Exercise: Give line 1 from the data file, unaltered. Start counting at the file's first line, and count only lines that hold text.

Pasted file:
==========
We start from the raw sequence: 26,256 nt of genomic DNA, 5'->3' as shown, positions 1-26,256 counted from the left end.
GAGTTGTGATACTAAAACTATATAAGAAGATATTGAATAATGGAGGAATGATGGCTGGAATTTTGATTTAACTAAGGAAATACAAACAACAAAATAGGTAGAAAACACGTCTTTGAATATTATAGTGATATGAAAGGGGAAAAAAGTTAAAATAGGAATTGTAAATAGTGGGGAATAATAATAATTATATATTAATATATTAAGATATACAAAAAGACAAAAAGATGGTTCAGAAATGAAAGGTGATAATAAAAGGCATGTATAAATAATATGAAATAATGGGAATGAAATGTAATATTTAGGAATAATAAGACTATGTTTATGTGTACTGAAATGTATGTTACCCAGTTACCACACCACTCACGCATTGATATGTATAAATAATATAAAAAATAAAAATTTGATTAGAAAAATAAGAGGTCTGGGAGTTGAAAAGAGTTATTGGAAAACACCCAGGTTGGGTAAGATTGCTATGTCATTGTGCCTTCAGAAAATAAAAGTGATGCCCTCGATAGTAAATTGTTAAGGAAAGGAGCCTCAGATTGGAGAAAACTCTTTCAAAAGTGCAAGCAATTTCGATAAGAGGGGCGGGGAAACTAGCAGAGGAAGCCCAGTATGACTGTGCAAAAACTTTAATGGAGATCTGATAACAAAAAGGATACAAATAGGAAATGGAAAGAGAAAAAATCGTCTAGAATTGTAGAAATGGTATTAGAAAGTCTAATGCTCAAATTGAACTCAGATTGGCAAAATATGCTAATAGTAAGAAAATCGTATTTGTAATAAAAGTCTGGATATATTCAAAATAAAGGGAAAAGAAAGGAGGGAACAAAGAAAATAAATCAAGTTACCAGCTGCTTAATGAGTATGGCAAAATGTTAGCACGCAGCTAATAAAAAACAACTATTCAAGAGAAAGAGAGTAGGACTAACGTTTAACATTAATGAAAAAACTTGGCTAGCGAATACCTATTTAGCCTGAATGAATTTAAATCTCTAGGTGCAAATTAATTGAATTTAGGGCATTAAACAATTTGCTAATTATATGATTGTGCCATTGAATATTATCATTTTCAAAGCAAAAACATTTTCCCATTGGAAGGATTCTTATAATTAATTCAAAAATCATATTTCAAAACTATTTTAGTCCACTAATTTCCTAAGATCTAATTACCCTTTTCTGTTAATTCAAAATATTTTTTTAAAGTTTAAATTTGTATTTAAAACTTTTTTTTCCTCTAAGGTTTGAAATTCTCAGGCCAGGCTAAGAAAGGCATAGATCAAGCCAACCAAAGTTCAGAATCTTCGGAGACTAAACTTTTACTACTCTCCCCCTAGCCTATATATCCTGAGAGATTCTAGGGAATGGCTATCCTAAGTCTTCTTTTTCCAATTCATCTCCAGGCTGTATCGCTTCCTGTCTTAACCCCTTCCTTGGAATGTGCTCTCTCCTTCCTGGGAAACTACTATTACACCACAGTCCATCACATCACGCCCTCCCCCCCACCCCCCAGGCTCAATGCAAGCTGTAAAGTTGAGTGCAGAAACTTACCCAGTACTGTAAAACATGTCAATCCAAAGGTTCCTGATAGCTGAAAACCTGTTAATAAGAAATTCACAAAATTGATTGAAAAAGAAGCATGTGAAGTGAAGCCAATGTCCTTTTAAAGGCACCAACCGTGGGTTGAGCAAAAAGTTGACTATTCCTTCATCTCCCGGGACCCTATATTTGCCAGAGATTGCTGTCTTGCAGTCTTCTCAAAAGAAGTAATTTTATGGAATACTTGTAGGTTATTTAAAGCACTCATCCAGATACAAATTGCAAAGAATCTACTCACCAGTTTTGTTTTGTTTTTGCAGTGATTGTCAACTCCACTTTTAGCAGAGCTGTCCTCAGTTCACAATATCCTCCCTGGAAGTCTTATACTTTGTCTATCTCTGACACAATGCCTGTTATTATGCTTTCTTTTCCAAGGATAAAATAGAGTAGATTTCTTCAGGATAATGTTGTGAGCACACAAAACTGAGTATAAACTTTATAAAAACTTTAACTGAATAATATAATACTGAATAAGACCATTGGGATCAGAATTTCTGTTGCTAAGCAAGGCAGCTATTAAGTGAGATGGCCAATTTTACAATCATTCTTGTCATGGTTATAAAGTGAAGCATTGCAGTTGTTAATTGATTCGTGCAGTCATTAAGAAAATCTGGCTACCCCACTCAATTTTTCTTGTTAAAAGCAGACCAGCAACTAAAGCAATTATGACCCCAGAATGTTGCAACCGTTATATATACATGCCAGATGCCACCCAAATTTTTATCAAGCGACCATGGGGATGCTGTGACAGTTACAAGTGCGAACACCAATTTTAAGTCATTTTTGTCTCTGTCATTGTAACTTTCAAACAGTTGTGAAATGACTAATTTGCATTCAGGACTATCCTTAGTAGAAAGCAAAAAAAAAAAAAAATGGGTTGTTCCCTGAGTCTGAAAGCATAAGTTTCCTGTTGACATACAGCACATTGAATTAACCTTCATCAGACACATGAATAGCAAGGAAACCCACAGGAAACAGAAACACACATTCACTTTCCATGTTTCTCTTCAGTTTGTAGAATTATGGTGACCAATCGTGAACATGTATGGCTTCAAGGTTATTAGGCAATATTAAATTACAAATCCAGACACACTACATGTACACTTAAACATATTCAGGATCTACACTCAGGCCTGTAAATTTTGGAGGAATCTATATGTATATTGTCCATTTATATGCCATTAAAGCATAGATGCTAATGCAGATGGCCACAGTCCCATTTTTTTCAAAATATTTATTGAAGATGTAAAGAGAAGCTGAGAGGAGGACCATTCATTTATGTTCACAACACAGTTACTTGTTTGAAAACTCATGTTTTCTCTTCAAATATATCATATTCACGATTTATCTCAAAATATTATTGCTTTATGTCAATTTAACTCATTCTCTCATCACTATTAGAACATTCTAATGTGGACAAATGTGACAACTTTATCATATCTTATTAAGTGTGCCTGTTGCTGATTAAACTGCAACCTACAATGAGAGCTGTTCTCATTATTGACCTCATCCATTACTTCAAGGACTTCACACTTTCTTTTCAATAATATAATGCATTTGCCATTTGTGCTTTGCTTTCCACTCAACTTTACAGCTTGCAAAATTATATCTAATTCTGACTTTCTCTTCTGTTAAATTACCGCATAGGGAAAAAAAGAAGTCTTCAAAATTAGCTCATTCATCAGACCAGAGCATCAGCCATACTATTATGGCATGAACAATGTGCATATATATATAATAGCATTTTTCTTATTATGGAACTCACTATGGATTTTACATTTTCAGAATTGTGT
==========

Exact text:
We start from the raw sequence: 26,256 nt of genomic DNA, 5'->3' as shown, positions 1-26,256 counted from the left end.